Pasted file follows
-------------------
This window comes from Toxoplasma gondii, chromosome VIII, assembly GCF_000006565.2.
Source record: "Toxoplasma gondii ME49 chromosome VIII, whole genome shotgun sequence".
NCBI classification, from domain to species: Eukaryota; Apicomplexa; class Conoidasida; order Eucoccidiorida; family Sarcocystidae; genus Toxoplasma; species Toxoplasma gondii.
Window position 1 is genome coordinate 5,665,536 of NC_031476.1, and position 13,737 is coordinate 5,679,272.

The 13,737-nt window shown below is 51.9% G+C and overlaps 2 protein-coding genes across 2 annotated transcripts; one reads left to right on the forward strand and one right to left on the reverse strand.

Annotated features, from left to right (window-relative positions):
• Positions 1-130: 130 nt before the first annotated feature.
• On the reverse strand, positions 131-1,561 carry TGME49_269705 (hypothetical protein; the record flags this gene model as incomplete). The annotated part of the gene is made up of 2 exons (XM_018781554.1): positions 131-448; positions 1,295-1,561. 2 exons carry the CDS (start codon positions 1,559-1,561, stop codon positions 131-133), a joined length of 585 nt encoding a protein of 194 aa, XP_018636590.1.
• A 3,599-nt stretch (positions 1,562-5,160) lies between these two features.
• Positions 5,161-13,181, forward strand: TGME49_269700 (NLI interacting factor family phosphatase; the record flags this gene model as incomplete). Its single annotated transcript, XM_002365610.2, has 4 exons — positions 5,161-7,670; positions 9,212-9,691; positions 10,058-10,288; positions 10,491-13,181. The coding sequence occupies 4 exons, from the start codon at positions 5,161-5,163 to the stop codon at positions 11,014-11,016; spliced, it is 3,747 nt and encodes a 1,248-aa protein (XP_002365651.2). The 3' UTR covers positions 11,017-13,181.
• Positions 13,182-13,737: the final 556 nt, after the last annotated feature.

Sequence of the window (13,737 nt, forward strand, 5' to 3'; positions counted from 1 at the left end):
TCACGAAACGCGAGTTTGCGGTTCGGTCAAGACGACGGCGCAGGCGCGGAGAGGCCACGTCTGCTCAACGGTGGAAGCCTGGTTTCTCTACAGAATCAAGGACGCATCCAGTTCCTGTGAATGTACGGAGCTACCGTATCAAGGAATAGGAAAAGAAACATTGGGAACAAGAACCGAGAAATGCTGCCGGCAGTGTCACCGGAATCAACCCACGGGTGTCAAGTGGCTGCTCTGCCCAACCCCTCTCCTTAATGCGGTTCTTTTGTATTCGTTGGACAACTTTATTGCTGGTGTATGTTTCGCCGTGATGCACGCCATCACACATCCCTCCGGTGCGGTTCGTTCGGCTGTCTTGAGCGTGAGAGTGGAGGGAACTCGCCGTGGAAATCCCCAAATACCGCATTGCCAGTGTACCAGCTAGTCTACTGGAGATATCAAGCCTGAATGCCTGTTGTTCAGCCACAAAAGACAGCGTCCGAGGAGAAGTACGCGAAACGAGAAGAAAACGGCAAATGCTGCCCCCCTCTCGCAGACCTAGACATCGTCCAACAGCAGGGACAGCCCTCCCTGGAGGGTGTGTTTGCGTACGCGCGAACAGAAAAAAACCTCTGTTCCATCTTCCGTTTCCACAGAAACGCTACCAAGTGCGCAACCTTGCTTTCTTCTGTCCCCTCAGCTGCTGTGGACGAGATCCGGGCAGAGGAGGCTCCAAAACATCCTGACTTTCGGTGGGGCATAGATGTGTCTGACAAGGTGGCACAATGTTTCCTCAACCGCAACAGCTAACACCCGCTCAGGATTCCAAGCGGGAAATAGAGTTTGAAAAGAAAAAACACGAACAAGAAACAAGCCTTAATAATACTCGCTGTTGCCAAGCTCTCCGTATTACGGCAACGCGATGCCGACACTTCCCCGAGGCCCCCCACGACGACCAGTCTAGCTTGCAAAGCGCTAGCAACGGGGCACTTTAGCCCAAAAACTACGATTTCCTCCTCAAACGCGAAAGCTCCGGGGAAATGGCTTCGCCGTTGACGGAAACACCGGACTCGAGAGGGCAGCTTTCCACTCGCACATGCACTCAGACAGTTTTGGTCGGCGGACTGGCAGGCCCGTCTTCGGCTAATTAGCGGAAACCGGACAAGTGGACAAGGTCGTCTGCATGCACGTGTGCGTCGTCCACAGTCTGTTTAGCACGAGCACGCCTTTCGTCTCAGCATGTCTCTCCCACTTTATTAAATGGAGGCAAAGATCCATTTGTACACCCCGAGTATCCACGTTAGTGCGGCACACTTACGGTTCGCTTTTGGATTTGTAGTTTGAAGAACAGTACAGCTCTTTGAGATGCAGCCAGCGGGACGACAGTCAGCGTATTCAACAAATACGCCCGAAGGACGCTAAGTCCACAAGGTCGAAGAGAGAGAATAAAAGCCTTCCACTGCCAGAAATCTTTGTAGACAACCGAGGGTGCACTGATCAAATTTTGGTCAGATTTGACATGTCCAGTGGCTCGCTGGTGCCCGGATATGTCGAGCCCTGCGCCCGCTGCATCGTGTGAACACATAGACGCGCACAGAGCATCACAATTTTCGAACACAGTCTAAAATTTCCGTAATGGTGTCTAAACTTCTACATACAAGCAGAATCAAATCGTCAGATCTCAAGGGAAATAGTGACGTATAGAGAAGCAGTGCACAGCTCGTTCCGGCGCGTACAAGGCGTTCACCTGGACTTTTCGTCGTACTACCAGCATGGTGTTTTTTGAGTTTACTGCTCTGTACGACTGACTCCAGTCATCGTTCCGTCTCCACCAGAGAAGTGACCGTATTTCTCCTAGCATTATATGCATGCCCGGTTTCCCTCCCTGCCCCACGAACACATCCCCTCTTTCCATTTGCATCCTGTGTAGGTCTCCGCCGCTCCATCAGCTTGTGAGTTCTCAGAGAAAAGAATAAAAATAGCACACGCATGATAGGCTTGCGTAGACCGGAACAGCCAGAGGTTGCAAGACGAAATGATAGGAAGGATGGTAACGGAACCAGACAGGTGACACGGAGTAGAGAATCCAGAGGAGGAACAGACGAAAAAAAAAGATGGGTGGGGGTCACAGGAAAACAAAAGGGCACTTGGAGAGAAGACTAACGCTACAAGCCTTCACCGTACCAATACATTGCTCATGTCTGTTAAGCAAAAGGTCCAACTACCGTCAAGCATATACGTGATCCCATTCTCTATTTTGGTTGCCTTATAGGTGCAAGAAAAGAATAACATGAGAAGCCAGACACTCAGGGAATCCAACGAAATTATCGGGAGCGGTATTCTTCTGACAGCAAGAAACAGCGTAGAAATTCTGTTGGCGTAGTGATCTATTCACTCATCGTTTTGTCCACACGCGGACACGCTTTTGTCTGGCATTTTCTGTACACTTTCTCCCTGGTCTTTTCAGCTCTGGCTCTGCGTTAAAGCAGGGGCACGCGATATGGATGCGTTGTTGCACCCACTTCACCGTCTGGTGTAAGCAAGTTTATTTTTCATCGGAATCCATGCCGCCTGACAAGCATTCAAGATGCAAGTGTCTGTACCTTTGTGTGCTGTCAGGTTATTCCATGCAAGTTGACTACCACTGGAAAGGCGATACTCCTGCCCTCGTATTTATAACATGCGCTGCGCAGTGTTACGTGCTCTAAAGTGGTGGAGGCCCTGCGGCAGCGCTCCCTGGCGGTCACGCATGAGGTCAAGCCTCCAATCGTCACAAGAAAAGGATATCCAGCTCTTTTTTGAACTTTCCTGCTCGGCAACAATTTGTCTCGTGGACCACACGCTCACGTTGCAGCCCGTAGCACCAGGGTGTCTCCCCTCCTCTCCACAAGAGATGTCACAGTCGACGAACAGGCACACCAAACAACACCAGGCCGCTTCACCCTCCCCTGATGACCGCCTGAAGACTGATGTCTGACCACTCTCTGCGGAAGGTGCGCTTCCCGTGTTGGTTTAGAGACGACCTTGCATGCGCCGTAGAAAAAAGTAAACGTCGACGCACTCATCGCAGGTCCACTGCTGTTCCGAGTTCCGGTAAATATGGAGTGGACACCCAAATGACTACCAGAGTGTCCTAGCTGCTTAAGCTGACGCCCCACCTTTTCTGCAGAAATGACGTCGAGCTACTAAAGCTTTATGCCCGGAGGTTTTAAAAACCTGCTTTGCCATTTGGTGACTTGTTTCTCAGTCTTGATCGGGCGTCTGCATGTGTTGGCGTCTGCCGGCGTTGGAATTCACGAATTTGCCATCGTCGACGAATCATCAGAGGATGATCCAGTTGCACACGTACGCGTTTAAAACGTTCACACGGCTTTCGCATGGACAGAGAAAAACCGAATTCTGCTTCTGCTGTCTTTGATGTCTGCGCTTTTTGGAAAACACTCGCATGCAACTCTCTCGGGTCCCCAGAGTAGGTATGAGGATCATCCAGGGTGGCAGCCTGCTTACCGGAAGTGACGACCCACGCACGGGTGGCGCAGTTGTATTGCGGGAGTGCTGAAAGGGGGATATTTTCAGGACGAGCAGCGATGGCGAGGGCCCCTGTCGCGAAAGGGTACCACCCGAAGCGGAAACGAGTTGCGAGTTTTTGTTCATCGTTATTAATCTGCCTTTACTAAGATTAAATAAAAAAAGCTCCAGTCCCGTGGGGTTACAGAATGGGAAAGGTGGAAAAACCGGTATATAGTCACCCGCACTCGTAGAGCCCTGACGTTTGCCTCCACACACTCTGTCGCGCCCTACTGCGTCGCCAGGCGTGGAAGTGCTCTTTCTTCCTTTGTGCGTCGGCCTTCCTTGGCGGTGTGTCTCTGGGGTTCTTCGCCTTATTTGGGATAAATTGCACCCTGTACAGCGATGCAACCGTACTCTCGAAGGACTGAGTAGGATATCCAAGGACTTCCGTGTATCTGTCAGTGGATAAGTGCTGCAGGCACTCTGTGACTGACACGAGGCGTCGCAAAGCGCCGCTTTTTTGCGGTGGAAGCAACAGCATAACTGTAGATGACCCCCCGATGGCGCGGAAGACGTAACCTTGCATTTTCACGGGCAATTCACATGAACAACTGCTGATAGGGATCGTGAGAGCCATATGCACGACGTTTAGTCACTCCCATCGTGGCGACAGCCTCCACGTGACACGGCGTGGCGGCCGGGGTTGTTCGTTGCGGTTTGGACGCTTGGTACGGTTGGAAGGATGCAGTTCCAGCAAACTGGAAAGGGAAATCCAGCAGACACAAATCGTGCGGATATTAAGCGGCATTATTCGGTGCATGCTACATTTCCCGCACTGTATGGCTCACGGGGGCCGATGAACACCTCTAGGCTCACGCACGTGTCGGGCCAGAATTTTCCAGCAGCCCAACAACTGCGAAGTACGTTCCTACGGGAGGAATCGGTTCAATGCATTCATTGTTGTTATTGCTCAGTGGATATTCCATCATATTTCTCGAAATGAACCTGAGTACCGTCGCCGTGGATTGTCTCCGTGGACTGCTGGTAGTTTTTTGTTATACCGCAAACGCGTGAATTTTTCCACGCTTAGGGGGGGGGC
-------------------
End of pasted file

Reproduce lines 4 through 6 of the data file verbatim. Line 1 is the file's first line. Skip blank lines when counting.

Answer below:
Window position 1 is genome coordinate 5,665,536 of NC_031476.1, and position 13,737 is coordinate 5,679,272.

The 13,737-nt window shown below is 51.9% G+C and overlaps 2 protein-coding genes across 2 annotated transcripts; one reads left to right on the forward strand and one right to left on the reverse strand.

Annotated features, from left to right (window-relative positions):